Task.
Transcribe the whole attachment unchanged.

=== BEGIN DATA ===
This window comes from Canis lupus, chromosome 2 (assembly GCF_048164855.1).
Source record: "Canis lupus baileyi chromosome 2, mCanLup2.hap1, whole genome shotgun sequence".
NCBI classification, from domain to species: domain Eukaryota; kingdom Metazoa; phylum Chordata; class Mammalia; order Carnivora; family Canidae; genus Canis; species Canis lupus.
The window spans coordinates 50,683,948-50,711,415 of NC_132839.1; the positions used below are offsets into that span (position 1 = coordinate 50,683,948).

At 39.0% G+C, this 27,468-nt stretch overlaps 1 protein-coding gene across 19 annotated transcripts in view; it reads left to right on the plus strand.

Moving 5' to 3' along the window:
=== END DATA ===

This window comes from Canis lupus, chromosome 2 (assembly GCF_048164855.1).
Source record: "Canis lupus baileyi chromosome 2, mCanLup2.hap1, whole genome shotgun sequence".
NCBI classification, from domain to species: domain Eukaryota; kingdom Metazoa; phylum Chordata; class Mammalia; order Carnivora; family Canidae; genus Canis; species Canis lupus.
The window spans coordinates 50,683,948-50,711,415 of NC_132839.1; the positions used below are offsets into that span (position 1 = coordinate 50,683,948).

At 39.0% G+C, this 27,468-nt stretch overlaps 1 protein-coding gene across 19 annotated transcripts in view; it reads left to right on the plus strand.

Moving 5' to 3' along the window: